Understanding what the thermal heat loss of your PPE means for you
Your gear can protect you from flames but what about heat stress?
Sponsored by Tencate Protective Fabrics
By Robert Avsec for FireRescue1 BrandFocus
Fire suppression operations are hot, exhausting, and dangerous. And that’s just inside the building where the firefight is happening. Add in high ambient temperatures and elevated humidity levels outside and it gets very uncomfortable very fast. But heat stress is not just uncomfortable, it can kill you.
Current research, like that from the Science Medicine and Research & Technology for Emergency Responders (SMARTER) project, indicates that heat stress also puts an extraordinary insult on a firefighter’s cardiovascular system, the worst outcome being a sudden cardiac event (SCE) like a stroke or heart attack.
Dr. Denise Smith is the principal investigator for the SMARTER Project and director for the First Responder Health and Safety Laboratory on the campus of Skidmore College in Saratoga Springs, New York.
In “Effect of Heat Stress and Dehydration on Cardiovascular Function,” Smith and her colleagues wrote:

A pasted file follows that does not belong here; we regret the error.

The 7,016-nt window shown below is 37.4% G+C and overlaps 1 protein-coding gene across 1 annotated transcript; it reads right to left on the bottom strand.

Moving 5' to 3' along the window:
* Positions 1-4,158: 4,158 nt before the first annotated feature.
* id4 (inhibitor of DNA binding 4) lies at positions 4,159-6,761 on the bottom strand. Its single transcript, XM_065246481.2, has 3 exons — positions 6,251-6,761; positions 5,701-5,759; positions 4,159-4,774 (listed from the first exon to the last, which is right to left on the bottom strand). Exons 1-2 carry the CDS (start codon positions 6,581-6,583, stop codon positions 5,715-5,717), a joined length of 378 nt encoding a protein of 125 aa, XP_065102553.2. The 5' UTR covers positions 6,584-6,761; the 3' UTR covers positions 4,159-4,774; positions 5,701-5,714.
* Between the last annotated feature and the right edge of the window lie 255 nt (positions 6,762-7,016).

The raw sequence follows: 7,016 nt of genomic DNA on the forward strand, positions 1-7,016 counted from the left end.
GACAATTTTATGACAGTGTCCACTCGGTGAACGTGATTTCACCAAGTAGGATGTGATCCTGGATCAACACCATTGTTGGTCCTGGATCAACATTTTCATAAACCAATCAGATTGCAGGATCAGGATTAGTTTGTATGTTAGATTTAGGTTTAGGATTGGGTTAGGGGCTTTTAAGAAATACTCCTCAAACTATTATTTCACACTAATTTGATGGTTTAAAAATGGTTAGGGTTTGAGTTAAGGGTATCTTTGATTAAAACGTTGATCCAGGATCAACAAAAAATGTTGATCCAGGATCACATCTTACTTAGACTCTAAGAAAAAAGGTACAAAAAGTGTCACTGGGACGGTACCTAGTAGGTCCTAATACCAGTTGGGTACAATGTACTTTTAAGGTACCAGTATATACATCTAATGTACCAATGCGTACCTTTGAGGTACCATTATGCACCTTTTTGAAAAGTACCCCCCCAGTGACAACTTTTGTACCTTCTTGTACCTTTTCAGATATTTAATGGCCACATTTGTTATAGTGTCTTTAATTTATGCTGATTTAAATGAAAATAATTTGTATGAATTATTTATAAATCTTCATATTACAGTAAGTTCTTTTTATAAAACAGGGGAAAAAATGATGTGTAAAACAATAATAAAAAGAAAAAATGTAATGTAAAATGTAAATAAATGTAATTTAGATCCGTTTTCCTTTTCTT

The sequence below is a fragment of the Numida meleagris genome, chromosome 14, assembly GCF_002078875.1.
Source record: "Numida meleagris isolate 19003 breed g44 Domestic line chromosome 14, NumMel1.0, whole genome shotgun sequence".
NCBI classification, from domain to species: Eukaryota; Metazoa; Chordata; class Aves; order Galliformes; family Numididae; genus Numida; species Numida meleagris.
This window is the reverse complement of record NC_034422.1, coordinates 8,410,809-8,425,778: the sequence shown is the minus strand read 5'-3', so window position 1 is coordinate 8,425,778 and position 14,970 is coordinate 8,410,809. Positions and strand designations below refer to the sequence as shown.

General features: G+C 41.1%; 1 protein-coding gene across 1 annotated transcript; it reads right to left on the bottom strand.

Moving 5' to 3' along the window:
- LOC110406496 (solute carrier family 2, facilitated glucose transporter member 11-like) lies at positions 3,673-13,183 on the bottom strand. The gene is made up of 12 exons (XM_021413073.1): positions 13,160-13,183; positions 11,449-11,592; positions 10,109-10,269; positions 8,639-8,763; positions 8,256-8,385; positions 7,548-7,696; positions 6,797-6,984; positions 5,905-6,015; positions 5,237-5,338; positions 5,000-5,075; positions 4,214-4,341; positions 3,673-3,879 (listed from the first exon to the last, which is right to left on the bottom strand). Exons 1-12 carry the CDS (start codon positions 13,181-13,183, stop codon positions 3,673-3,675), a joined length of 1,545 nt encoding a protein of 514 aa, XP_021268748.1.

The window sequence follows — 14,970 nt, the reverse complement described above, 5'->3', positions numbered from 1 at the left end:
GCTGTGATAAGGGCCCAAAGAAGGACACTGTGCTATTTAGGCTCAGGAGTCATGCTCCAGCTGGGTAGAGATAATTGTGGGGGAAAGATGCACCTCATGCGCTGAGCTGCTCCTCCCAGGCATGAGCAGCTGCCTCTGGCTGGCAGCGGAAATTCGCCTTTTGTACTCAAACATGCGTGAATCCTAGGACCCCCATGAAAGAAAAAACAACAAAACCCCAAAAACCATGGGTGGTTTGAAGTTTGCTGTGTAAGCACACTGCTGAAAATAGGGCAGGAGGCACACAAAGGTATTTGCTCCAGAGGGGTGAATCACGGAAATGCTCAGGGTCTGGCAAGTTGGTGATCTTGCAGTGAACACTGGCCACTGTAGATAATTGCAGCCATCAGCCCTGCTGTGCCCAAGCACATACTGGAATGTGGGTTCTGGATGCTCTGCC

Firefighters are exposed to numerous life-threatening dangers, including high temperatures, flames, smoke, hazardous chemicals, and unstable structures. Despite these dangers, the physiological strain, specifically cardiovascular strain, associated with firefighting poses the greatest threat to the life and health of a firefighter.
Smith and her associates determined that three distinct elements of a firefighter’s work contribute to firefighter heat stress (See Figure 1 below).
Their research has demonstrated that hyperthermia and dehydration—if fluids lost during sweating are not replaced—are the two acute factors (the “terrible twins”)—that can lead to cardiovascular strain (Vulnerable individuals with underlying cardiovascular disease being the major chronic factor).
The SMARTER team also found that the presence of the “terrible twins” led to a wide variety of unwanted consequences in all firefighters studied (See Figure 2 below).
Firefighter PPE: Friend and Foe
As we’ve seen in Figure 1 above, the structural firefighting protective ensemble (PPE) is a major contributor to a firefighter developing hyperthermia and dehydration.
Why? Because a firefighter’s PPE is tasked with meeting two very difficult objectives: (1) Protect the firefighter from external heat (from the fire); and (2) protect them from their own heat building up inside their PPE.
NFPA 1971: Standard on Protective Ensembles for Structural Fire Fighting and Proximity Fire Fighting, provides the specifications and performance requirements that manufacturers must meet for all elements of the protective ensemble. There are more than 70 performance tests specified in NFPA 1971 for those components, but we’ll look at two of the most relevant ones: TPP and THL.